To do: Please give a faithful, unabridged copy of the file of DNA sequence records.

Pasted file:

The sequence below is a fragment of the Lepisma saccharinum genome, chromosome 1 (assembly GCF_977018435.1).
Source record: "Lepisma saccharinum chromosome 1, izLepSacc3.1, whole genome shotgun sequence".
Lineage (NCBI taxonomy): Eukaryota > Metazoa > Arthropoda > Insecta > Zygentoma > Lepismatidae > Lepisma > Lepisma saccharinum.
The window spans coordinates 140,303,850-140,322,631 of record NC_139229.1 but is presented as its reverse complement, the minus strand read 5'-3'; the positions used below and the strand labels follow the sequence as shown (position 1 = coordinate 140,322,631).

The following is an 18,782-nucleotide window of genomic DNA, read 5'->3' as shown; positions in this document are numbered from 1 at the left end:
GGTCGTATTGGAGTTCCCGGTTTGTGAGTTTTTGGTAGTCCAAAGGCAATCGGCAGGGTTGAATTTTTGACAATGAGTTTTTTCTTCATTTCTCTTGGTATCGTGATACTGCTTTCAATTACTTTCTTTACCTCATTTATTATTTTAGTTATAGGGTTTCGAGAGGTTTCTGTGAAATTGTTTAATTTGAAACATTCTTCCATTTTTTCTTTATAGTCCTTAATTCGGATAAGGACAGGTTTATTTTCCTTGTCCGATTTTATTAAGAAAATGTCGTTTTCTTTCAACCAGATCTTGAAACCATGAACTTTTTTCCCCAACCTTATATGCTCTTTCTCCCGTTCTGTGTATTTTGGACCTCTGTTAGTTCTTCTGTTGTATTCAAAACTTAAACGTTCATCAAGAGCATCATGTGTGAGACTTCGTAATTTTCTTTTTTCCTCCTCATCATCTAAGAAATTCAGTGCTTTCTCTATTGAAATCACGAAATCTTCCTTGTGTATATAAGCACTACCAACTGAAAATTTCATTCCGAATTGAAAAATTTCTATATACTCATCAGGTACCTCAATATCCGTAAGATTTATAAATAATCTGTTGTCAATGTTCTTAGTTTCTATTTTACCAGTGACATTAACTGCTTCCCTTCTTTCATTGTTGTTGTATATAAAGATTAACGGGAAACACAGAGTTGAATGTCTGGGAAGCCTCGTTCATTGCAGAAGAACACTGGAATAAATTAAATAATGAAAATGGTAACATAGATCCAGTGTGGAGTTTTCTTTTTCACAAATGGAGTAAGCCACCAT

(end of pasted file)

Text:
The sequence below is a fragment of the Lepisma saccharinum genome, chromosome 1 (assembly GCF_977018435.1).
Source record: "Lepisma saccharinum chromosome 1, izLepSacc3.1, whole genome shotgun sequence".
Lineage (NCBI taxonomy): Eukaryota > Metazoa > Arthropoda > Insecta > Zygentoma > Lepismatidae > Lepisma > Lepisma saccharinum.
The window spans coordinates 140,303,850-140,322,631 of record NC_139229.1 but is presented as its reverse complement, the minus strand read 5'-3'; the positions used below and the strand labels follow the sequence as shown (position 1 = coordinate 140,322,631).

The following is an 18,782-nucleotide window of genomic DNA, read 5'->3' as shown; positions in this document are numbered from 1 at the left end:
GGTCGTATTGGAGTTCCCGGTTTGTGAGTTTTTGGTAGTCCAAAGGCAATCGGCAGGGTTGAATTTTTGACAATGAGTTTTTTCTTCATTTCTCTTGGTATCGTGATACTGCTTTCAATTACTTTCTTTACCTCATTTATTATTTTAGTTATAGGGTTTCGAGAGGTTTCTGTGAAATTGTTTAATTTGAAACATTCTTCCATTTTTTCTTTATAGTCCTTAATTCGGATAAGGACAGGTTTATTTTCCTTGTCCGATTTTATTAAGAAAATGTCGTTTTCTTTCAACCAGATCTTGAAACCATGAACTTTTTTCCCCAACCTTATATGCTCTTTCTCCCGTTCTGTGTATTTTGGACCTCTGTTAGTTCTTCTGTTGTATTCAAAACTTAAACGTTCATCAAGAGCATCATGTGTGAGACTTCGTAATTTTCTTTTTTCCTCCTCATCATCTAAGAAATTCAGTGCTTTCTCTATTGAAATCACGAAATCTTCCTTGTGTATATAAGCACTACCAACTGAAAATTTCATTCCGAATTGAAAAATTTCTATATACTCATCAGGTACCTCAATATCCGTAAGATTTATAAATAATCTGTTGTCAATGTTCTTAGTTTCTATTTTACCAGTGACATTAACTGCTTCCCTTCTTTCATTGTTGTTGTATATAAAGATTAACGGGAAACACAGAGTTGAATGTCTGGGAAGCCTCGTTCATTGCAGAAGAACACTGGAATAAATTAAATAATGAAAATGGTAACATAGATCCAGTGTGGAGTTTTCTTTTTCACAAATGGAGTAAGCCACCAT